Health officials found polio virus in New York City’s sewage, the city’s Department of Health and Mental Hygiene announced Friday. That means polio is likely circulating in the city undetected.
The virus was previously found in wastewater samples from Orange County and Rockland County, north of New York City, in May, June and July. Last month, a case of paralyzed polio was diagnosed in an unvaccinated adult in Rockland County.
“The risk to New Yorkers is real, but the defense is so simple — get vaccinated against polio,” said New York Health Commissioner Dr. Ashwin Vasan in a statement.
The Centers for Disease Control and Prevention recommends a series of three-dose vaccinations in early childhood, plus a booster dose between 4 and 6 years of age.
Most people get those injections as part of their routine childhood vaccinations. In New York City, about 86% of children ages 6 months to 5 years have received all three doses. Statewide, 79% of New Yorkers have received three or more doses by age 2.
But polio vaccination rates are much lower in Orange and Rockland counties, at around 60% in children under 2 years of age.
New York State Health Commissioner Dr. Mary Bassett said the discovery of polio in New York City’s sewage was “alarming, but not surprising.”
“For every identified case of paralytic polio, hundreds more may go undetected,” Bassett said in a statement.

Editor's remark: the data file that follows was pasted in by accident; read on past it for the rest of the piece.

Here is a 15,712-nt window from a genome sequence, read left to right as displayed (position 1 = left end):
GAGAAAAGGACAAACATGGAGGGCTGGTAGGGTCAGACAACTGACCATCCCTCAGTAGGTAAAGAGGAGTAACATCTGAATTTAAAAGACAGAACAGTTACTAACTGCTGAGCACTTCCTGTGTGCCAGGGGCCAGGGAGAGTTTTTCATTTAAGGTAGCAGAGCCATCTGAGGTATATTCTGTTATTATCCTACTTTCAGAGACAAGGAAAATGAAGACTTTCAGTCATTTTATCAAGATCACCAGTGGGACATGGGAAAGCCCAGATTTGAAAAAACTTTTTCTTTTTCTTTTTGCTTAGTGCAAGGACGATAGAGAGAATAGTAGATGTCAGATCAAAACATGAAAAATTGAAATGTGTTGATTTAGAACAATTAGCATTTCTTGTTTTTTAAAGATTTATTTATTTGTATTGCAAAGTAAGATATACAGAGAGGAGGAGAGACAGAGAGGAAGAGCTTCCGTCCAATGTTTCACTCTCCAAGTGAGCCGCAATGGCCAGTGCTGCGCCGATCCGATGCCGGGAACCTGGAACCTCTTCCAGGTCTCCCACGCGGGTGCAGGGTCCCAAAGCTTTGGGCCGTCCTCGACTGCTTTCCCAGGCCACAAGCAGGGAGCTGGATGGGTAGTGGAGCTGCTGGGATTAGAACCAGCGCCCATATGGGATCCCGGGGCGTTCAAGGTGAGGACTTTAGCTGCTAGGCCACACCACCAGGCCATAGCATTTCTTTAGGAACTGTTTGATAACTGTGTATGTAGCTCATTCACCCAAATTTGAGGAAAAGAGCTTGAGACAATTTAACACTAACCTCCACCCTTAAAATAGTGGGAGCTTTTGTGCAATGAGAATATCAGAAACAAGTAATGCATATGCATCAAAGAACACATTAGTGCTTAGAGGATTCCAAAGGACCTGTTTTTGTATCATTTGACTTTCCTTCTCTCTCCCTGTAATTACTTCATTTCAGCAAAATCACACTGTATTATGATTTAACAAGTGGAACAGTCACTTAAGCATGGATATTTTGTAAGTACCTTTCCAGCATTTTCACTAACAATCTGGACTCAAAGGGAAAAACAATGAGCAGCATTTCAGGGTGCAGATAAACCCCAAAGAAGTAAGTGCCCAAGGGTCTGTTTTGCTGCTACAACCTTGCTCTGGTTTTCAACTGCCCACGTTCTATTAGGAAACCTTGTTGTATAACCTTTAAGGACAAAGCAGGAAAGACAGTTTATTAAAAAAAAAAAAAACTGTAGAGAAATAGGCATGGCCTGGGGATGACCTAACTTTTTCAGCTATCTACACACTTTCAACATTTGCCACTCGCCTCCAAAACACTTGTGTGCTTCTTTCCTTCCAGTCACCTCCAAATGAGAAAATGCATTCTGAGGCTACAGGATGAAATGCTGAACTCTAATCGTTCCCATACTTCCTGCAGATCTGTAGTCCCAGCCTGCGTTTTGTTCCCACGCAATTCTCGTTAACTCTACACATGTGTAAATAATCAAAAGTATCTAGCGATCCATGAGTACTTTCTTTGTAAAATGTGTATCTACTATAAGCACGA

The Rockland County patient was infected with polio from a vaccine, a strain linked to a live, attenuated virus used in an oral polio vaccine that is no longer administered in the U.S.
A person who takes the oral polio vaccine can shed short-lived virus, so if a community has low vaccination coverage, the virus can then spread. If it circulates widely enough, it can mutate to become more virulent.
“We need to monitor sewerage to find out exactly how extensive it is,” said Vincent Racaniello, a professor of microbiology and immunology at Columbia University. “I suspect that in the big cities where people from countries where they use the infectious vaccine, you would find it in the sewers.”
Polio is highly contagious, but about 72% of infected people have no visible symptoms, According to the CDC. Another 25% may develop flu-like symptoms that disappear within a few days. Polio rarely causes permanent paralysis of the arms and legs. It can also lead to meningitis (swelling of the brain and the membranes of the spinal cord) or paresthesia (the feeling of pins and needles in the legs).
The CDC estimates that between 2% and 10% of cases of paralytic polio in children are fatal. In adolescents and adults, the mortality rate is higher: 15% to 30%.